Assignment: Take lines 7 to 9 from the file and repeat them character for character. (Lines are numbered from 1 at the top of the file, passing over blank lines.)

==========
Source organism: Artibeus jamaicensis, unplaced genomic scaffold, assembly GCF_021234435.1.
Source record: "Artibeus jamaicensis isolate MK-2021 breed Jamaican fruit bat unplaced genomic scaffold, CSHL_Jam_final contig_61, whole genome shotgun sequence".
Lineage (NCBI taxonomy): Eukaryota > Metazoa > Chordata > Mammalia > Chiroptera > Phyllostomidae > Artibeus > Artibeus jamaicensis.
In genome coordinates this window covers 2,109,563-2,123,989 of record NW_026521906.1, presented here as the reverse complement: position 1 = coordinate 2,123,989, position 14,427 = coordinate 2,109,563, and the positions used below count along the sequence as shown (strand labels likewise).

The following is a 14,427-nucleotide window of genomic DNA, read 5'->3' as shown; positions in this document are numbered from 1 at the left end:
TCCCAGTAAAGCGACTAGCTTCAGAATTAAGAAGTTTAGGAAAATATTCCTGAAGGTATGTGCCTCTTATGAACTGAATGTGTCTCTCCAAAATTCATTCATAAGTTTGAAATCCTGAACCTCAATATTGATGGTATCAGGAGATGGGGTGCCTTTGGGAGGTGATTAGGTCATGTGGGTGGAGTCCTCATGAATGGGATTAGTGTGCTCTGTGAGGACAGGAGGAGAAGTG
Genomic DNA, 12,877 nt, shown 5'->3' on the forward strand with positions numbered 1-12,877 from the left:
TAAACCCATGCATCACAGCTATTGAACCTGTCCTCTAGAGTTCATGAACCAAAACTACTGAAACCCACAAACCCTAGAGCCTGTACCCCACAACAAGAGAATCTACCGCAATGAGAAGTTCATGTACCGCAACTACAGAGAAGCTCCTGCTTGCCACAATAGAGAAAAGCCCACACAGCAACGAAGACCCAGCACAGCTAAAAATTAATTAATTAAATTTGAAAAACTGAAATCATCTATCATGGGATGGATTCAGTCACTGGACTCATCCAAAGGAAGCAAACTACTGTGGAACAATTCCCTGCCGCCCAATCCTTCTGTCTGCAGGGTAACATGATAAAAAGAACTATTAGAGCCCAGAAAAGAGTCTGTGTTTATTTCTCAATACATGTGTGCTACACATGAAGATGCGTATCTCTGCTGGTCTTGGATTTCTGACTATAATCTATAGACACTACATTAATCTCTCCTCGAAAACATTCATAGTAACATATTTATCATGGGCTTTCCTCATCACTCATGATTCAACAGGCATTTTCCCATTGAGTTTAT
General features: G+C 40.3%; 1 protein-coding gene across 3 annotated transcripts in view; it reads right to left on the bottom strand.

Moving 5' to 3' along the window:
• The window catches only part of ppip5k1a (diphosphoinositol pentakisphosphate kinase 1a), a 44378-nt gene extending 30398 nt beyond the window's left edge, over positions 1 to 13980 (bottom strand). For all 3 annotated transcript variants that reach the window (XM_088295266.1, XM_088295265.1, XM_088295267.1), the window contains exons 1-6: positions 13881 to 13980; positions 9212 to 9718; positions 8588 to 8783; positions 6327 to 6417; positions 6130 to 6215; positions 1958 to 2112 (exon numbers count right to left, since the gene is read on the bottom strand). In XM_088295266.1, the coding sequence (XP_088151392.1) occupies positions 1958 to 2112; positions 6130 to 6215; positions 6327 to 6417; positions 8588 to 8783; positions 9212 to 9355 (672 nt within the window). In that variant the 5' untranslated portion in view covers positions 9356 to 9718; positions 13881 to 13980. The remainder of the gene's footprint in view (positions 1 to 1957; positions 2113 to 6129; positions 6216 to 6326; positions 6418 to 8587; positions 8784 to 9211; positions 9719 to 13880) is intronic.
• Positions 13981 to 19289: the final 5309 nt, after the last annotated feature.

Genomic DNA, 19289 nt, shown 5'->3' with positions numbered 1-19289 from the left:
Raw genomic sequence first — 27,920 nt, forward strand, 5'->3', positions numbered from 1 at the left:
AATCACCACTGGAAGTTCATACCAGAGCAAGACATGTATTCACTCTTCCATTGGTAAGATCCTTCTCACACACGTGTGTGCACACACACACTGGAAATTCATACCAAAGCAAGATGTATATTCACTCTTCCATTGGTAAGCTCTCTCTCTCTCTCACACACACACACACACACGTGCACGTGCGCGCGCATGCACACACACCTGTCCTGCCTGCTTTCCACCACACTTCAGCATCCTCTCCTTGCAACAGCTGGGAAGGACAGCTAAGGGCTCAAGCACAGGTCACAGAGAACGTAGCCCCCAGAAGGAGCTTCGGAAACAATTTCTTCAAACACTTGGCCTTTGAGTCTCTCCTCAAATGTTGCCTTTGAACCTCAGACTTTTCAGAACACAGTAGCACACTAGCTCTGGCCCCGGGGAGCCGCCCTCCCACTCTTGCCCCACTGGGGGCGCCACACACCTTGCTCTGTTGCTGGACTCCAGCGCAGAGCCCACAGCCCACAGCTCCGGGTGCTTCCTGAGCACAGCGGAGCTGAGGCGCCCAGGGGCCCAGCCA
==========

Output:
Genomic DNA, 12,877 nt, shown 5'->3' on the forward strand with positions numbered 1-12,877 from the left:
TAAACCCATGCATCACAGCTATTGAACCTGTCCTCTAGAGTTCATGAACCAAAACTACTGAAACCCACAAACCCTAGAGCCTGTACCCCACAACAAGAGAATCTACCGCAATGAGAAGTTCATGTACCGCAACTACAGAGAAGCTCCTGCTTGCCACAATAGAGAAAAGCCCACACAGCAACGAAGACCCAGCACAGCTAAAAATTAATTAATTAAATTTGAAAAACTGAAATCATCTATCATGGGATGGATTCAGTCACTGGACTCATCCAAAGGAAGCAAACTACTGTGGAACAATTCCCTGCCGCCCAATCCTTCTGTCTGCAGGGTAACATGATAAAAAGAACTATTAGAGCCCAGAAAAGAGTCTGTGTTTATTTCTCAATACATGTGTGCTACACATGAAGATGCGTATCTCTGCTGGTCTTGGATTTCTGACTATAATCTATAGACACTACATTAATCTCTCCTCGAAAACATTCATAGTAACATATTTATCATGGGCTTTCCTCATCACTCATGATTCAACAGGCATTTTCCCATTGAGTTTAT
General features: G+C 40.3%; 1 protein-coding gene across 3 annotated transcripts in view; it reads right to left on the bottom strand.